Beset by controversy, the threat of lawsuits, and resistance from some states to participate in any investigation, the White House announced late Wednesday that President Donald Trump was ending a special panel on voter fraud, which had not uncovered evidence to support claims by the President and some Republicans that millions of votes had been illegally cast in the 2016 elections.
"Rather than engage in endless legal battles at taxpayer expense, today President Trump signed an executive order to dissolve the Commission, and have asked the Department of Homeland Security to review these issues and determine next courses of action," the White House Press Secretary said in a written statement.
Mr. Trump blamed a number of states for refusing to give election data to the panel, known officially as the Presidential Advisory Commission on Election Integrity.
After the 2016 elections, in which Hillary Clinton won the popular vote over Mr. Trump by more than 3 million votes, the President had raised questions about the possibility of voter fraud.
In his first days in office in January 2017, the President had promised a "major investigation" of voter fraud, claiming state officials were ignoring large election troubles.
"There are millions of votes in my opinion," Mr. Trump told ABC News, arguing all of the illegal votes had gone to Clinton and Democrats.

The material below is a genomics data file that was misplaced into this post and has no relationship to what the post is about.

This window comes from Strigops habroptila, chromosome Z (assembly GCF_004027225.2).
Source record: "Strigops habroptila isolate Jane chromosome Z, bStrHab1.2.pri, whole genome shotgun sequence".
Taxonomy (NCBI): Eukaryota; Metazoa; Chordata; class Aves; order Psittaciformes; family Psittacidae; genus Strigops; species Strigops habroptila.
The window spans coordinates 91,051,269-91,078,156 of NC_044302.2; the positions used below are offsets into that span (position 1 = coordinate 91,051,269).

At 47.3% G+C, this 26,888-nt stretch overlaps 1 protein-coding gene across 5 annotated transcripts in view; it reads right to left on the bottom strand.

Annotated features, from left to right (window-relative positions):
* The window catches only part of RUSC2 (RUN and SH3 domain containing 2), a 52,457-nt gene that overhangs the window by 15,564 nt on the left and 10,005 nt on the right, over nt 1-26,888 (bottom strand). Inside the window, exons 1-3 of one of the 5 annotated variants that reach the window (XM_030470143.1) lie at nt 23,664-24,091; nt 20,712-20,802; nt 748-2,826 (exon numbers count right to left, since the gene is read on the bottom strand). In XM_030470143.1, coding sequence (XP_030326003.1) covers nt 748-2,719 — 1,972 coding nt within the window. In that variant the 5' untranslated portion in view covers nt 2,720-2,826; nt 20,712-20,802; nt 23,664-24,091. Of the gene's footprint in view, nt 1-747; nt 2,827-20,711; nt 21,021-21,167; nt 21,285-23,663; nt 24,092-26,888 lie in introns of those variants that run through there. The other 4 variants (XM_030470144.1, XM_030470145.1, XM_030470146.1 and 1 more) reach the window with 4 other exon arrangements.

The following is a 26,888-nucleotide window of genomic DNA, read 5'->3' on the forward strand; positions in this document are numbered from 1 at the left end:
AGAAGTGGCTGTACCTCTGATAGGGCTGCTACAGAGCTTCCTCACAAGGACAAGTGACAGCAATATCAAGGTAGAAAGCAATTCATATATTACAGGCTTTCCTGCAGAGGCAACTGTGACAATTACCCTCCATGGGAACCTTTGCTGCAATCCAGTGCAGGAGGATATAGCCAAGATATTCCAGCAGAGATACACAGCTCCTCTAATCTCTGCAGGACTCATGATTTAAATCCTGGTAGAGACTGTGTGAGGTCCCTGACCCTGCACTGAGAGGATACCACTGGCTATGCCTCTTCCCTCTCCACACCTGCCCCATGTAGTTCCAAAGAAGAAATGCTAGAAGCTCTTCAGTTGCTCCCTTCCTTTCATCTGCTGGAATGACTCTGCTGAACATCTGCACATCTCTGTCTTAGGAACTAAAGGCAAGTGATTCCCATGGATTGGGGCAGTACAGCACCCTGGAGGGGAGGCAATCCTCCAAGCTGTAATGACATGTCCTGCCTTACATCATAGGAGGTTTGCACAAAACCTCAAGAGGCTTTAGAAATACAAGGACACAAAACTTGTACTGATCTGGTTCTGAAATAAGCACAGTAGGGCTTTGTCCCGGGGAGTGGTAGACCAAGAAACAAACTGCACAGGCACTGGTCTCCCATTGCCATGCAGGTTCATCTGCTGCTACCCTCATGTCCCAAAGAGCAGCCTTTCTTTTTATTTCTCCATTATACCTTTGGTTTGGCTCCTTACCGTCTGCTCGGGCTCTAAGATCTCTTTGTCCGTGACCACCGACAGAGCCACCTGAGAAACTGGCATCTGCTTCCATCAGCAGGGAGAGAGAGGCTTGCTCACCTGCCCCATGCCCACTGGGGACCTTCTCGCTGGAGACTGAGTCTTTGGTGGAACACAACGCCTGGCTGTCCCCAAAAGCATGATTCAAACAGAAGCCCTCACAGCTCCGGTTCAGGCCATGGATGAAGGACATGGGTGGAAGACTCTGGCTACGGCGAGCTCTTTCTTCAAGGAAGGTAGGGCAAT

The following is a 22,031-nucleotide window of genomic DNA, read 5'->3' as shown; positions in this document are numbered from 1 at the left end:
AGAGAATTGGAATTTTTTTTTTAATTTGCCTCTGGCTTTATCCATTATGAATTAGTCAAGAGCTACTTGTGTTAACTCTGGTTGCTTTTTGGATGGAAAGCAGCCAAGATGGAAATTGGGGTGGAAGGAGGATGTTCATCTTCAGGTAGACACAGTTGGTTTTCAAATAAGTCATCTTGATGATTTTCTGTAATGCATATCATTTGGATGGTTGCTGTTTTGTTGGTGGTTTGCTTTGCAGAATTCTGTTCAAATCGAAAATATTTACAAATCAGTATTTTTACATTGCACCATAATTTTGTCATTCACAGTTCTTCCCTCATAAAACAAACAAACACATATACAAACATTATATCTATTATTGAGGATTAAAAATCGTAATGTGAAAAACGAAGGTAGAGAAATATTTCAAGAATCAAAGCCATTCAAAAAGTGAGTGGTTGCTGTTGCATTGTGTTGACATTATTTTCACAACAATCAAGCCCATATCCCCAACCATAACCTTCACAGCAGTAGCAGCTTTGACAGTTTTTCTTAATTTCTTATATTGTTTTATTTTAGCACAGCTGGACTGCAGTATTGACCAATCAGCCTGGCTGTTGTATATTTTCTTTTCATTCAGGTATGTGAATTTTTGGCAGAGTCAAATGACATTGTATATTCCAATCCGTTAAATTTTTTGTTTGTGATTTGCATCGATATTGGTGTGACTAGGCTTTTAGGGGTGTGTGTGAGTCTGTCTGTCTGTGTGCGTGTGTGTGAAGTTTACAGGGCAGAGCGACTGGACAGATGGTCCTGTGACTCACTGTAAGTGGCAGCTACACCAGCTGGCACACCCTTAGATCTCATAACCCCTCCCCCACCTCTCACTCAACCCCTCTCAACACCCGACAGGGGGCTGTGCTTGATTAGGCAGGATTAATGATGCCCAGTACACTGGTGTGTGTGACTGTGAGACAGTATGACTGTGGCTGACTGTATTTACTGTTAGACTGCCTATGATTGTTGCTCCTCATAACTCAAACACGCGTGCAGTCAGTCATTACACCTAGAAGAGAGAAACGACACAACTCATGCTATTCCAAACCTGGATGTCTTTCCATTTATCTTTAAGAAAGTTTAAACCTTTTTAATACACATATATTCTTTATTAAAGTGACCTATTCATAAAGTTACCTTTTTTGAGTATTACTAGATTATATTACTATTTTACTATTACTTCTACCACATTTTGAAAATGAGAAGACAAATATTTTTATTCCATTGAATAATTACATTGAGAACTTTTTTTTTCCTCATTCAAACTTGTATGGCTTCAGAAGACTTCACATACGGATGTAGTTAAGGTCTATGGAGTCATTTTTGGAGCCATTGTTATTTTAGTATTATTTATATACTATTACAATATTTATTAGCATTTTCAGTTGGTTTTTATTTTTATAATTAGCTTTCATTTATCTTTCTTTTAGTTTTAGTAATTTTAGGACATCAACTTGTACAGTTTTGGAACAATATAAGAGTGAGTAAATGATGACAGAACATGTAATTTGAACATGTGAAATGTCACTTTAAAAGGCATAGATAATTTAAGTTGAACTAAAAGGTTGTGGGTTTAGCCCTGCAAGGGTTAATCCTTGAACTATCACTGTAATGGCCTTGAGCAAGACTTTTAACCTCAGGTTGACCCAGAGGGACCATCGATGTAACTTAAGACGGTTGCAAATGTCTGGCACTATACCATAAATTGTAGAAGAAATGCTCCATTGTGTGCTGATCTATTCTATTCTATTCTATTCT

At the first meeting of the panel in July of last year, the President said too many lawful votes were being canceled out by illegal ones.
“Any form of illegal or fraudulent voting – whether by non-citizens or the deceased,” Mr. Trump said, “must be stopped.”
But the panel did not produce evidence of major vote fraud.
"This dissolution is good news. This commission was based on a falsehood - that millions of illegal votes were cast in the 2016 elections," said Sen. Jeff Flake (R-AZ).
"Trump’s voter fraud commission was a shameful attempt at voter suppression that should have never existed in the first place," said Sen. Kamala Harris (D-CA).
"Trump's Voter Fraud Commission was an offense, based on a lie, blatantly seeking to suppress votes," said Sen. Cory Booker (D-NJ).
"The commission never had anything to do with election integrity," said Senate Democratic Leader Charles Schumer.
"It was instead a front to suppress the vote, perpetrate dangerous and baseless claims, and was ridiculed from one end of the country to the other," Schumer added.
"In other words, @HillaryClinton won the popular vote," tweeted Dan Pfeiffer, a former top aide to President Barack Obama.
The decision to end the panel at this time came was not expected. In an interview last week, the chair of the panel had said multiple lawsuits were getting in the way of the commission's work, but that the panel would be meeting in January.
"We have a very small staff in Washington, D.C., and that staff has been bogged down in litigation,"